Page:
You may have heard by now that coming in late May of this year to Eastern Ohio is the emergence of the 17-year cicada. These noisy but harmless insects are a fascination to lovers of science, nature and math.
When we talk about cicadas we often find ourselves talking about numbers. Numbers high: up to 300 per square yard, several million per acre. Numbers prime: seventeen and thirteen. What is the significance of all these?
Scientists believe that periodical cicadas unique life represented in numbers helps to explain the species’ success. The impressive emergences, including mass number of the insects (more than a million per acre in some areas) is the first key to their success. We see this in other species also – massive schools of sardines in the oceans and undulating flocks of starlings in the autumn take to the skies. Do predators eat them? Of course, lots of them! But they can’t possibly eat them all. Many survive to reproduce and create the next generation. Scientists estimate that 15-40% of adult cicadas are eaten by predators.
This is raccoon scat left on a log in May of 2016. It is made up of mostly cicada shells.
If predators could be ready for this emergence, they would hold the advantage. If each generation of a cicada-eater got a windfall of the insect feast, the predators would sustain higher populations and make larger and larger dents in the cicada populations. But another interesting phenomenon represented by math keeps the predators guessing: prime numbers. The periodical cicadas emerge every seventeen years in the Northern half of the Eastern US and every thirteen years in the Southern states.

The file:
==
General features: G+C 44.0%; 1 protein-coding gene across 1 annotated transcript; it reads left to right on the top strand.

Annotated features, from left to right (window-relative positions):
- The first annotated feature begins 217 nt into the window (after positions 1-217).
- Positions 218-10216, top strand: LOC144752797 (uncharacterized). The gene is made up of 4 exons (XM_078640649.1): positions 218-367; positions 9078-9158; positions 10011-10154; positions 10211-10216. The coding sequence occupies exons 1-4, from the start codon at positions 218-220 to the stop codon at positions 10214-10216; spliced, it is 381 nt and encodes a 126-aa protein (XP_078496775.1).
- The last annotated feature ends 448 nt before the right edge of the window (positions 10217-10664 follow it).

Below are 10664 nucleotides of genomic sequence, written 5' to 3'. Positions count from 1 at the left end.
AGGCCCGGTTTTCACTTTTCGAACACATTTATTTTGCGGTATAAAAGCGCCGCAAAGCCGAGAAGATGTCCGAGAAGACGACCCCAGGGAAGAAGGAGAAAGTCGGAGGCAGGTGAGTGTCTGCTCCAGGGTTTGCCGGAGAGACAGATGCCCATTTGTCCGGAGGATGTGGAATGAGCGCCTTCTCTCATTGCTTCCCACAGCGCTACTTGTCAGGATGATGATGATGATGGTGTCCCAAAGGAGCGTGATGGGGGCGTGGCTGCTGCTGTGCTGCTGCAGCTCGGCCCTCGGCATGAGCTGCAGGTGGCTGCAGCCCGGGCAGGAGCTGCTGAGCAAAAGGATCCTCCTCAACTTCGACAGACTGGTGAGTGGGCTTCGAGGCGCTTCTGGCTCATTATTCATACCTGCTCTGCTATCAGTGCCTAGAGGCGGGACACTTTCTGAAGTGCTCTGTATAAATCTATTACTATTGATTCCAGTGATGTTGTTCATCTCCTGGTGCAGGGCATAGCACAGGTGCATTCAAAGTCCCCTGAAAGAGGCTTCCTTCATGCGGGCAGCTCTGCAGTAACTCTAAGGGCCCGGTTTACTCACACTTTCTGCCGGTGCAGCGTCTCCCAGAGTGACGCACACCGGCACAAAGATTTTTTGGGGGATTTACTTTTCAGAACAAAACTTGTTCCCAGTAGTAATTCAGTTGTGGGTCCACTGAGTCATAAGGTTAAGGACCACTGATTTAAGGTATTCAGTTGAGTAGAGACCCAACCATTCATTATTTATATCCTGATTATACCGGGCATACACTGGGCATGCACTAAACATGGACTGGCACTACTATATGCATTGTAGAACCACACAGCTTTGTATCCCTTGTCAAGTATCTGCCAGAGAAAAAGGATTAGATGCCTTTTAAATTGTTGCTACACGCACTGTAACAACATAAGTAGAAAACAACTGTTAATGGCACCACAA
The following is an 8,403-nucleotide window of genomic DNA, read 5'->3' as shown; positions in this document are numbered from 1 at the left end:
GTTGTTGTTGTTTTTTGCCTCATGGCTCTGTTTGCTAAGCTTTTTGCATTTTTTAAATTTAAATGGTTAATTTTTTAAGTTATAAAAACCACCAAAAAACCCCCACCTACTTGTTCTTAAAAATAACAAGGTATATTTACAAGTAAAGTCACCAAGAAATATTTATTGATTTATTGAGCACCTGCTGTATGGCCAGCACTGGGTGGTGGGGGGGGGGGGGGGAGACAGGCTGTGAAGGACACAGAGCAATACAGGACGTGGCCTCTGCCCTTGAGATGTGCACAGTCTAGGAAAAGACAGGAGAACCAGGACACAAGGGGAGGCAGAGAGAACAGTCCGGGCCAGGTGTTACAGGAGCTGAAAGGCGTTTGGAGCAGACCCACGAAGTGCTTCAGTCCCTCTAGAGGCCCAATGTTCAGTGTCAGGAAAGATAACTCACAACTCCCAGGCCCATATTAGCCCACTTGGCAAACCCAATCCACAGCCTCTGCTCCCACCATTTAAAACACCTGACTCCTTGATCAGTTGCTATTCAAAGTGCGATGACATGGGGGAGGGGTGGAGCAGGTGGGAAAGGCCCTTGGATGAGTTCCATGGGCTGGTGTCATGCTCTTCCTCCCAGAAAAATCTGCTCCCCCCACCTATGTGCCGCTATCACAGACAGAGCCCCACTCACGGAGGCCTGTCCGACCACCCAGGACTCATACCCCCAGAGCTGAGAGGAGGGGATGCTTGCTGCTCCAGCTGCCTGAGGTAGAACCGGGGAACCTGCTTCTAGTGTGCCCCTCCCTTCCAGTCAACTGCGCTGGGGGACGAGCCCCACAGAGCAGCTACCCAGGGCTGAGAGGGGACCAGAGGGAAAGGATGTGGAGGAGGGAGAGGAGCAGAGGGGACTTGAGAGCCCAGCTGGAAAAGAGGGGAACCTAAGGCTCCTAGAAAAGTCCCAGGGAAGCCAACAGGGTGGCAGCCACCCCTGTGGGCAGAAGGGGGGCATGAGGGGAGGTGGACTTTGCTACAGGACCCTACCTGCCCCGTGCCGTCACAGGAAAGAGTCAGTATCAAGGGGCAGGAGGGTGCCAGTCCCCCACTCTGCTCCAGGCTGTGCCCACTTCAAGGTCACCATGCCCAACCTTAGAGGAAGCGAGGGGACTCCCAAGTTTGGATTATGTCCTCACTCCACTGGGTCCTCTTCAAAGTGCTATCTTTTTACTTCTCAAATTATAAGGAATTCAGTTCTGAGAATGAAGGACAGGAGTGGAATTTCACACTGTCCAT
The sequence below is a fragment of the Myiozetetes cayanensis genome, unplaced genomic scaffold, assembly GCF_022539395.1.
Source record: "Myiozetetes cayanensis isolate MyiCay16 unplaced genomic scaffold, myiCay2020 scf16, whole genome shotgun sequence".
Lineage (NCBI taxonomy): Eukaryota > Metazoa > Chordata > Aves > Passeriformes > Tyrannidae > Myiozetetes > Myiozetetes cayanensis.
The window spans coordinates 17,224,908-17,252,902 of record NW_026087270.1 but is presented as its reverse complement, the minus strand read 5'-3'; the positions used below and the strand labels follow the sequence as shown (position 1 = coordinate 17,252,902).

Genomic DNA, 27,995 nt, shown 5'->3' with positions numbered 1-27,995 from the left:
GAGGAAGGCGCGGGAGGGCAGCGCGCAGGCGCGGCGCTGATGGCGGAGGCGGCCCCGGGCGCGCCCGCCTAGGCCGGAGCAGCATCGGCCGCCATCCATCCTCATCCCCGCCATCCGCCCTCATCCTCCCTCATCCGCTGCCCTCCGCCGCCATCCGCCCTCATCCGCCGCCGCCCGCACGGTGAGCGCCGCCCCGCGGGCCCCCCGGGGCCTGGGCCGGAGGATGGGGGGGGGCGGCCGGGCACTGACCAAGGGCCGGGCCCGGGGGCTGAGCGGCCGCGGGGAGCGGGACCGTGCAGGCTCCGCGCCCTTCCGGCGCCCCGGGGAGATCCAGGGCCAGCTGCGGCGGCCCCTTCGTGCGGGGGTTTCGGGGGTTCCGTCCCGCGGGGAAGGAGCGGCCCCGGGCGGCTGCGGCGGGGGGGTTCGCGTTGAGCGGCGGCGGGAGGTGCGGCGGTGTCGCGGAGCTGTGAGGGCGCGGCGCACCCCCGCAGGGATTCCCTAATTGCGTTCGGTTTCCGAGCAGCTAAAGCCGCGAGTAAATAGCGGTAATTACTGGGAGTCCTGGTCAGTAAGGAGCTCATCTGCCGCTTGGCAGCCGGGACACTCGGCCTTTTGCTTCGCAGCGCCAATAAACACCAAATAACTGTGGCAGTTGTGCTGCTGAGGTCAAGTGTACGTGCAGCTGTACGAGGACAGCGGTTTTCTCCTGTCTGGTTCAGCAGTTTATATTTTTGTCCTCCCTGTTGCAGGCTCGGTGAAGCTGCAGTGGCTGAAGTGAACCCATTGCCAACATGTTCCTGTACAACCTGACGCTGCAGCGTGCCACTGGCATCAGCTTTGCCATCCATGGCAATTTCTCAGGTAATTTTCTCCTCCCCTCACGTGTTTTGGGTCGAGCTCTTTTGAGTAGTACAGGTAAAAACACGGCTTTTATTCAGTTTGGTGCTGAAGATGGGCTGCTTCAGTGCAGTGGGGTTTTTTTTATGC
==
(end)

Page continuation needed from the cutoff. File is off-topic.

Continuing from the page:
This cicada nymph is still in the ground, peeking out of it's hole. It's waiting for the right time, but may be eaten by predators such as woodpeckers or skunks in this phase of its life.
Predators to the periodical cicadas include raccoons, opossums, skunks, blue jays, crows and more! Many of these creatures have life spans of 2-6 years. Spend a moment with me thinking about math. Seventeen is a prime number, meaning that it is divisible only by one and itself. So, creatures with a life span of two years would encounter them only every ninth generation. A longer lived creature like a raccoon may encounter cicada emergences only every third or fourth generation. Even people who may encounter four to six emergences in a lifetime, are often caught off guard by the phenomenon. Patterns made with prime numbers higher than five can be difficult to follow.
If this topic interests you, I’d invite you to watch a short explanation made by PBS that explains more on the math of cicadas. Check out “It’s Okay to be Smart” at http://www.itsokaytobesmart.com/post/124795087737/pbsdigitalstudios-periodical-cicadas-only